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Monday, March 11, 2013

Should banks be left as they are?

The Ekathimerini argues in this editorial that banks should be left as they are. After a second reading, I come to the conclusion that they don't mean it the way I understood it the first time around. They mean that if banks are not left the way they are, they would shift back to the model of state-run banks. Well, nobody can want that.

But noone in his right mind can plead for the continuation of a system where tax payers have to bail out banks (sometimes via countries like Greece) and they get absolutely NOTHING in return for doing that!

What they should get in return are temporary ownership stakes in those banks. Yes, as a passionate believer in a market system with a large private sector, I say that there have to be temporary partial/full nationalizations of banks so that tax payers can have the prospect of recouping at least part of their investment when the banks are re-privatized.

Should the state run banks? Heck, no! The state ought to assume partial/full temporary ownership and select a competent bank management to run those banks so that it can later be sold profitably.

Look up the history of the Continental Illinois National Bank and Trust Company of Chicago (CINB). Back in 1984, as the then 6th largest US bank and considered 'too-big-to-fail', it had to be rescued by the government. The government split the bank into a good bank and a bad bank. The old shareholders remained shareholders of the bad bank, which was being liquidated. They were given a share in the good bank to make them go along with the restructuring, but that share was pledged to support the bad bank. At the end of the day, the old shareholders lost everything because the bad bank finished with huge losses and they had to forfeit their share in the good bank, too. The government made a good profit on the sale of the good bank but not good enough to cover all the losses of the bad bank. Still, the final cost to the government was rather manageable.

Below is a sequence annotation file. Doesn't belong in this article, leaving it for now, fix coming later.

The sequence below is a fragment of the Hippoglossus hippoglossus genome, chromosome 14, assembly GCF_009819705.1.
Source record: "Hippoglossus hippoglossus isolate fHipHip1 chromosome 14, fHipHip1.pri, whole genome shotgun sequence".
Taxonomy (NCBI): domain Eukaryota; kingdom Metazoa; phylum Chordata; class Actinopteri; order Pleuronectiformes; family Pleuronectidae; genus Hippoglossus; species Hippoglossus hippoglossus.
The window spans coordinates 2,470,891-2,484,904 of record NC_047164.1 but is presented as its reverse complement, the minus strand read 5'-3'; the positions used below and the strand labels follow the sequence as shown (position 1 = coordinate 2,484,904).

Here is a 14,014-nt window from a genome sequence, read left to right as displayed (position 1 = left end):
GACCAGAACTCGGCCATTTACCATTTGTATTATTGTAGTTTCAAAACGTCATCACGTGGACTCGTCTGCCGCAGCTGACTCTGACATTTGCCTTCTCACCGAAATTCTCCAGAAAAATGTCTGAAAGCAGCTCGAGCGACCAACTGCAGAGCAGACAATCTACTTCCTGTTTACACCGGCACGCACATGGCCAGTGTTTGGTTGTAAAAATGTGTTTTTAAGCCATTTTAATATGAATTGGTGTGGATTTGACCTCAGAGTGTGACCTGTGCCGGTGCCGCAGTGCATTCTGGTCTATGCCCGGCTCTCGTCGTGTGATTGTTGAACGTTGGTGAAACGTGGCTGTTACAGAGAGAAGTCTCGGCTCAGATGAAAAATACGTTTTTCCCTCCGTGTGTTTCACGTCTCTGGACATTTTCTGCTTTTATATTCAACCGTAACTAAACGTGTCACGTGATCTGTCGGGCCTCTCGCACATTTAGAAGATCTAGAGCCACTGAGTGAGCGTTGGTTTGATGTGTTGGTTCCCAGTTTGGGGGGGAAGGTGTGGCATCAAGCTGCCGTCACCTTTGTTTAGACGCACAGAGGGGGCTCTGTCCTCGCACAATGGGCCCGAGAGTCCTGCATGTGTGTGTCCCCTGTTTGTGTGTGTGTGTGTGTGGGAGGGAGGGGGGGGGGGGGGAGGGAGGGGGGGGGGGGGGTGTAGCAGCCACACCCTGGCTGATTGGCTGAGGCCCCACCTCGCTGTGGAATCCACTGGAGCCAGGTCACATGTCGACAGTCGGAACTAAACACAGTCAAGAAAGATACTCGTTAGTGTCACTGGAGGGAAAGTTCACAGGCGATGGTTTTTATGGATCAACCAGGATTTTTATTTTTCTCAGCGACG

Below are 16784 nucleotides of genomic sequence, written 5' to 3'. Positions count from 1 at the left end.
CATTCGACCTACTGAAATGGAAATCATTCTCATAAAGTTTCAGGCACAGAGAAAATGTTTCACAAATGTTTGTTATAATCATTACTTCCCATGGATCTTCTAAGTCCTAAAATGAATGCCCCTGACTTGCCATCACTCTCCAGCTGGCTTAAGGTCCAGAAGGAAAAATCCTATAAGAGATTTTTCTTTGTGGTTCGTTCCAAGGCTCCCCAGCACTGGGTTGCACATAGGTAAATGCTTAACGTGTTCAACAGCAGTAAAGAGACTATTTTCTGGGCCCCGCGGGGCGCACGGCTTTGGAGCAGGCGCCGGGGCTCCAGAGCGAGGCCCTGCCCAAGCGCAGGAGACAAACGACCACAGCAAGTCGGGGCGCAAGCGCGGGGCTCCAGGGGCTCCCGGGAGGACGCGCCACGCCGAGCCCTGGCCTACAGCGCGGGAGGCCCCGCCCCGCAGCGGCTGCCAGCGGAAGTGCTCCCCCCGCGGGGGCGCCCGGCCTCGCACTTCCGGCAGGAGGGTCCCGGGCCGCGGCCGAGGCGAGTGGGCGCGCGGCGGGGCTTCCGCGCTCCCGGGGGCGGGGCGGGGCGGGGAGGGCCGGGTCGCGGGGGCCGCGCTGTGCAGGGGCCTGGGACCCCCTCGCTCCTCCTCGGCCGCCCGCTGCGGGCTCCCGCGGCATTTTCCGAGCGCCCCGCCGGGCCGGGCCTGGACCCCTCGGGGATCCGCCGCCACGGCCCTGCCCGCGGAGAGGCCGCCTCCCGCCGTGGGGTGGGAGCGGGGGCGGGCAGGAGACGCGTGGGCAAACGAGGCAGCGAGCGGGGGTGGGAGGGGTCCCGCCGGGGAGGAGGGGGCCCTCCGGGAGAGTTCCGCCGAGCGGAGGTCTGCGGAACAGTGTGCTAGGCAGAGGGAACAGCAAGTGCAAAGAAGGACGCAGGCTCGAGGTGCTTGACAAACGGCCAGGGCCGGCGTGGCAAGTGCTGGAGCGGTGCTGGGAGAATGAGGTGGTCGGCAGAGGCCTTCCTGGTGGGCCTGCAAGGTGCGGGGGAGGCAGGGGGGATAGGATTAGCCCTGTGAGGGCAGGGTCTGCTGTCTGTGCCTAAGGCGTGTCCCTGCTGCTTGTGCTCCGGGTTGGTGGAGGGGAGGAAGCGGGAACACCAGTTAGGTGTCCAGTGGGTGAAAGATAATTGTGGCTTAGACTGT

The government achieved this by putting in place a new CEO (John Swearingen, a retired CEO of Amoco) and a new President (William Ogden, former CFO of Chase). Swearingen was later replaced by Tom Theobald, former No. 2 at Citibank. Within ten years, CINB was again attractive enough to be sold to the Bank of America.

There is a curious situation in Germany these days where Leftists (Oskar Lafontaine, Sahra Wagenknecht) are explaining to the economic establishment the principle of capitalism where shareholders equity is risk and should be treated as such! The capitalists don't seem to believe in that principle and keep bailing out shareholders.

I will show a couple of ways how this could be accomplished (in addition to the CINB model outlined above).

The most brutal way would be for the government to say to a private bank which shows up and 'demands' a bail-out because otherwise they would go bankrupt and market chaos would result the following: "Don't you worry about us or the market. If you can't make it, go ahead and file for bankruptcy. We already have a new company in place which will simultaneously with your bankruptcy declaration take over all the operations of your bank. Your shareholders will be wiped out and we reserve the right to also have some of your professional market participants (i. e. bondholders, etc.) share in the damage. And you will lose your jobs, too." If the bank declares bankruptcy in the morning, its operations will continue smoothly by the same afternoon.

The more elegant way would be what the US government did with GM, AIG, Citibank, etc. --- simply dilute the equity of existing shareholders with new capital, and make a profit on it when it is sold back to the market.